Freetrade Account Types

Freetrade offers 2 types of accounts:

  • Basic Investing Account
  • ISA account.

For the sake of taking advantage of the free share offer and maybe starting in small-time investing the Basic Account will likely be suitable for most people.

An ISA is a tax-efficient savings account.  It’s more suitable for people who are investing large sums over the long term and want to take advantage of the tax-free capital gains and dividend income.  You can only have one Stocks & Shares ISA  open with any one provider at a time.  Generally, it’s a decision you should give thought to and compare with all options available.

Within the Basic Account, everyone has annual tax allowances for capital gains (selling shares or funds at a profit) and dividend income.

Is Your Money Safe?

Freetrade is a UK-regulated stockbroker.   Your money is protected by the Financial Services Compensation Scheme (FSCS) up to £85,000, just the same as high street banks.

What Shares and Funds Can You Buy?

If after claiming the free share you decide you want to start investing you can choose from a range of:

  • Uk Stocks
  • US Stocks
  • Wide range of funds including bonds, gold and Index EFT’s

Deals Aren’t Instant

Your share deals aren’t instant.  They will be batched will numerous other trades collected through the day via other Freetrade customers.

This could be an issue if the price changes between the time you place the buy or sell trade and the time Freetrade complete the trade, which is sometime in the afternoon.

You can place instant trades but this will currently cost you £1.  Therefore the deal size should bear that in mind as ideally, you don’t want your dealing fees to be over 1-1.5%, because over time this will hinder your overall investment returns.

FX Spot Price Fee

If you purchase US Stocks or any other foreign stocks if they offer them in the future you will be charged a foreign exchange fee.  This is currently 0.45%.

This may also be applied to dividends from UK companies than payout in US$.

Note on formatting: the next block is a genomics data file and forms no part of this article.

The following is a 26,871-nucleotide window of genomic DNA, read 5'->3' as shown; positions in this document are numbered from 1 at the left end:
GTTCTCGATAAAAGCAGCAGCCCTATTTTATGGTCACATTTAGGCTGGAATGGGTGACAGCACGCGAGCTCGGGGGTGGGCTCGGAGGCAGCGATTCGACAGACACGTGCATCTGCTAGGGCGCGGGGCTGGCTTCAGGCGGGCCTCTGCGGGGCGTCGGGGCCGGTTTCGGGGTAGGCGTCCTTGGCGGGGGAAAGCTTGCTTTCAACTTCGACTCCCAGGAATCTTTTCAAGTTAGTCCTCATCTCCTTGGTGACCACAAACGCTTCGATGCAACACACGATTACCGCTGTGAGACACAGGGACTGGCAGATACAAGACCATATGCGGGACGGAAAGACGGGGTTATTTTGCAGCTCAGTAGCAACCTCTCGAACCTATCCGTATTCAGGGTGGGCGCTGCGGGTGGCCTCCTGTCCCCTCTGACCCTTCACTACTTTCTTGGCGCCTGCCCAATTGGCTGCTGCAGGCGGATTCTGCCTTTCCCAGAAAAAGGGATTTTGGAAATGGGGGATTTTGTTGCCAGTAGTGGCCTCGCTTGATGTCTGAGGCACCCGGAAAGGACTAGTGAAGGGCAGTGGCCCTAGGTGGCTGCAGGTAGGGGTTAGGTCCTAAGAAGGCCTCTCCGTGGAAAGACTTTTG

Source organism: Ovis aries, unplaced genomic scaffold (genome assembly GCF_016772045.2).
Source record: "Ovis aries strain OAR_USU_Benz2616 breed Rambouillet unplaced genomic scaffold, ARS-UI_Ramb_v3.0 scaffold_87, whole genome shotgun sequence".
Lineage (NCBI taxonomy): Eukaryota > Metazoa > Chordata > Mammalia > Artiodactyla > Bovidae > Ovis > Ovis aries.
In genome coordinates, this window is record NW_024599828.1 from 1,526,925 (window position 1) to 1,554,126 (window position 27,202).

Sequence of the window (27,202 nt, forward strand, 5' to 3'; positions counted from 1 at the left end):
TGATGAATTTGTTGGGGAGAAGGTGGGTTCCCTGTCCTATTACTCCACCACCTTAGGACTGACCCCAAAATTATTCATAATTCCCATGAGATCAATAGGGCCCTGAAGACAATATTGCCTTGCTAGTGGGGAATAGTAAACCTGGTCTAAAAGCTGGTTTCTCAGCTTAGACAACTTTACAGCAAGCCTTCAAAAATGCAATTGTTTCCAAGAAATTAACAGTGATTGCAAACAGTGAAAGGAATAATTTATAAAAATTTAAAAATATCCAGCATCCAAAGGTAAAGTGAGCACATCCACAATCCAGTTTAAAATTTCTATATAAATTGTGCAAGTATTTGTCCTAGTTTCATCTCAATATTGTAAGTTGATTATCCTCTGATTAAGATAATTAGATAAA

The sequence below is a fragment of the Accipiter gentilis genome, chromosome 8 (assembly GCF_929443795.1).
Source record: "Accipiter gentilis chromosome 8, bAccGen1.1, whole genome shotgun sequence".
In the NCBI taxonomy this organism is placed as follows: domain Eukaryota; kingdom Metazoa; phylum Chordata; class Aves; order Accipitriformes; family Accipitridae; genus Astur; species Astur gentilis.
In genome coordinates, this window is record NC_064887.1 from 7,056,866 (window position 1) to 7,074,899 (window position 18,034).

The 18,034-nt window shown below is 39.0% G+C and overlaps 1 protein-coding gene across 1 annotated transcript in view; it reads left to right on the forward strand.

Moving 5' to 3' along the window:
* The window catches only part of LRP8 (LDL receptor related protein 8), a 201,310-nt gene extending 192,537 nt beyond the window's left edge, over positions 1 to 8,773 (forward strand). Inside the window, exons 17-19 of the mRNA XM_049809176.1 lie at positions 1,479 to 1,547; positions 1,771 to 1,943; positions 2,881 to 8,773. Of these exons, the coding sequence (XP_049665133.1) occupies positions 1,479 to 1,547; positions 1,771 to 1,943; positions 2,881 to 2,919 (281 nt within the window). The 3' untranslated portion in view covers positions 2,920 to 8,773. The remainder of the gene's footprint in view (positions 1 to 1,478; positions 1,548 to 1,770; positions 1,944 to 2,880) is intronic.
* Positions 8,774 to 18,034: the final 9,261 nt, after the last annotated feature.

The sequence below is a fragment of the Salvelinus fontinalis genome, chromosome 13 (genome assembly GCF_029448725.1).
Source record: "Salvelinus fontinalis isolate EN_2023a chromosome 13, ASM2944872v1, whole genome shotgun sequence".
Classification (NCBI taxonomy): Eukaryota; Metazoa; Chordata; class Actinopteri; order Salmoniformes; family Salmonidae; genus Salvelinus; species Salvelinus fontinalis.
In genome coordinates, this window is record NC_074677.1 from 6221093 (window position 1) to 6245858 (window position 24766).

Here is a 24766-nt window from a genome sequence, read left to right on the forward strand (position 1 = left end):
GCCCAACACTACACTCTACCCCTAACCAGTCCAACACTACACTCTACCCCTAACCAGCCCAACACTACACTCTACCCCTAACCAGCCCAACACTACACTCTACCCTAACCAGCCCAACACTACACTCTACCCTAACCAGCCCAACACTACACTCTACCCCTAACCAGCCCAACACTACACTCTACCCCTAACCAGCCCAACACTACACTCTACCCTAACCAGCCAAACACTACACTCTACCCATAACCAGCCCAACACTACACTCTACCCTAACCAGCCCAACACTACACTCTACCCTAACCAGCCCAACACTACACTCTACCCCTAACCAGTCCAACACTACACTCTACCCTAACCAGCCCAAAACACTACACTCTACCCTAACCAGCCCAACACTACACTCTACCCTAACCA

What Free Shares do Freetrade Giveaway?

Whether claiming your free share upon signing up, or for referring a friend, Freetrade giveaway a wide range of free shares.

I’ve had the following companies at the average price at time of receiving:

  • Direct Line (£3.44)
  • MoneySuperMarket.com Group (£3.61)
  • On The Beach (£3.41)
  • Coty ($8.56/£6.22)
  • Scottish American (Investment Trust) (£4.15)
  • Europe Small Co (Investment Trust) (£3.81)
  • iShares Global Clean Energy (£5.87)

As you can see, a pretty random selection.

Some of the above shares have even started paying me dividends, so essentially a way of building a form of passive income.

How Can Freetrade Offer Free Share Dealing?

Freetrade is relatively new as a business and has set out to keep its overheads low.

One of the ways they do this is batch trading of customers orders, which keeps there operational costs low.

In the future, Freetrade intends to launch Freetrade Alpha which will be aimed more at premium customers and be more geared as a source of revenue for the business.

Freetrade v Trading 212 

Trading 212 is a very similar fee-free investment and also gives away a random free share worth up to £100 when you sign up via a referral link.

Trading 212 doesn’t batch trades and still offers instant dealing for free.  They also don’t charge a FX spot rate when purchasing foreign shares or receiving foreign currency dividends.

When it comes to free shares, the value I have received from Trading 212 has generally been much higher than those I have from Freetrade.

Conclusion

As well as taking advantage of the free share offer (contact me for your own invite link), the Freetrade app acts as a great introduction into the world of investing.   One which anyone can get involved with starting with just a few pounds.

If you have tried the app, please let me know what you think.

If you received a free share please feel free to let me know what you got and how much it was worth.  Did you keep or sell it?